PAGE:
Sustainability: What does the survey tell us about specific questions or issues which are increasingly being asked by investors?

Kayla: I think, for example, climate change regulatory risk (e.g. new CO2 emissions regulation), climate change market risk (e.g. risk of disruption from lower green-house gas emitting technology), and climate change physical risk (e.g. risk from heat waves, water shortages etc..), and resource scarcity were found to be very material for investors and how they understand the operating performance of businesses. While it might not seem like news that 80% of investors we surveyed think these issues are material, I can say that prior to coming to this role a few years ago when I was at the SEC, we put out an interpretive release reminding folks that climate change was a risk that needed to be evaluated for material. You should have seen the uproar! We have come a long ways in a fairly short time.

Sustainability: So “sustainability” is becoming a mainstream concept for investors?

Kayla: When considered in terms of material risks, yes. Some investors will roll their eyes if you talk generally about “sustainability”. But when you talk about how companies are dealing with specific real-time issues – like resource scarcity, water quality, and supply chain interruptions because of extreme weather – then investors very much care. In this same vein, SASB (the Sustainability Accounting Standards Board) is all about developing concrete data points which are highly relevant to business operations and potentially part of a new mandatory reporting mechanism.

Sustainability: What is your sense of the time horizon for mandatory reporting on sustainability?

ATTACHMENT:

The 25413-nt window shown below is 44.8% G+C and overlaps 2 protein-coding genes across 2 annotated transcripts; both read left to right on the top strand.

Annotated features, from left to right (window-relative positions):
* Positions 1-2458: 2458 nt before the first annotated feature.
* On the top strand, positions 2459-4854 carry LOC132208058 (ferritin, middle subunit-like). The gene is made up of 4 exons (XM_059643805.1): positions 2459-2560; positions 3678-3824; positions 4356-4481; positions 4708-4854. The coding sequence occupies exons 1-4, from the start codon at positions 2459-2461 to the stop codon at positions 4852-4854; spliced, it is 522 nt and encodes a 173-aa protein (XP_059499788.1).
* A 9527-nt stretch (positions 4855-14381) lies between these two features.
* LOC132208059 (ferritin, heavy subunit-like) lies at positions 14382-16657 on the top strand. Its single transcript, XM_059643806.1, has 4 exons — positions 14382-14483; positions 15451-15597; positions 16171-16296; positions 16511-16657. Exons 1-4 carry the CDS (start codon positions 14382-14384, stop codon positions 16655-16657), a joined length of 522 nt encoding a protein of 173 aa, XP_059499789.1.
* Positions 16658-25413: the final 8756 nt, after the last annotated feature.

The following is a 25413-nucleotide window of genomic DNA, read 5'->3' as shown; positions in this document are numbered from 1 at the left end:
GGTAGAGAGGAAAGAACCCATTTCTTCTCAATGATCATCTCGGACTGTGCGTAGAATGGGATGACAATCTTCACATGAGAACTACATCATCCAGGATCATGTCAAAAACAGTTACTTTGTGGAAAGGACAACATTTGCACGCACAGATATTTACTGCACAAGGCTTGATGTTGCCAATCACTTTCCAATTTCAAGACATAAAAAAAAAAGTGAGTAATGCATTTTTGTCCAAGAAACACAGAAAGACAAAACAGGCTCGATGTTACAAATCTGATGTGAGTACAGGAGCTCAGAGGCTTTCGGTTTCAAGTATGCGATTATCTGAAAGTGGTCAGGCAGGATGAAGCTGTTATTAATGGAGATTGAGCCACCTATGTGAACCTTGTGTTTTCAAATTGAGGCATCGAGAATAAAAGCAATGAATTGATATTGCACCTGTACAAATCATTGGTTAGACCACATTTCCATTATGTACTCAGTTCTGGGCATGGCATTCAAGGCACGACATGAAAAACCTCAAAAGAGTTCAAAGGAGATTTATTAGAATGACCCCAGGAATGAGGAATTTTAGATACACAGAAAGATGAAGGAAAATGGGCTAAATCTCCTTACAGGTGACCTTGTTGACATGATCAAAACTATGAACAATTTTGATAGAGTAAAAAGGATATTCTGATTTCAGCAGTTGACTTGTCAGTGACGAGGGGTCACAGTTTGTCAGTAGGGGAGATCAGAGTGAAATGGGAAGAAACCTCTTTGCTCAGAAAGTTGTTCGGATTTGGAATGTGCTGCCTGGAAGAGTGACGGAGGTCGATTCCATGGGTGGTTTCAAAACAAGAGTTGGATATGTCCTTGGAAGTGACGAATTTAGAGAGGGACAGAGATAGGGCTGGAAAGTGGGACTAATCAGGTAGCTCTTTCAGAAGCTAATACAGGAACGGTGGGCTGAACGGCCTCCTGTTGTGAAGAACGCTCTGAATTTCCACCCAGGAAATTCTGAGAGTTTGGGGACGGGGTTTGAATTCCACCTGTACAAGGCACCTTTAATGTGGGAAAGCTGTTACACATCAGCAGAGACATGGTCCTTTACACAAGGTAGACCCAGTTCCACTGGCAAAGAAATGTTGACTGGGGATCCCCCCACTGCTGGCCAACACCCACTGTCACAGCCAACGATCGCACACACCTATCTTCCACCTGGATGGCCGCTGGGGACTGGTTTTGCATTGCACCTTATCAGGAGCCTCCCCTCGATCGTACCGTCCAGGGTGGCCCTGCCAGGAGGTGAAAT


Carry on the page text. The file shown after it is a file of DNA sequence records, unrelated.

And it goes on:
Kayla: I think we will see this first outside of the United States. In terms of main drivers, I see the market driving disclosure even more than regulators.

Sustainability: Please expand on the market forces at work.

Don: More companies simply have more value at stake on these issues. It’s not just a compliance issue but a business value and risk issue. Compliance is now often below the minimum standard for properly managing business risk. You see this already when you look at what businesses are saying about sustainability issues in their 10-K filings. Many companies discuss going beyond compliance to manage risks. This – in turn – drives investor desire for greater transparency and comparability, which creates an incentive for businesses to develop reporting standards. I think this dynamic may eventually drive mandatory reporting, although this will not occur first in the United States.

Kayla: I think it’s important to be pragmatic about what is on the SEC’s plate. They are still not done with Dodd-Frank rule making. Also, political differences around sustainability related regulatory actions increase the prospect for congressional hearings. Sustainability will continue to evolve and increase in its importance for investors and business, but this evolution will be as much driven by investors trying to understand risk as by regulators, at least in the United States.


Note: This interview conducted by Sustainability Managing Editor Tim Nixon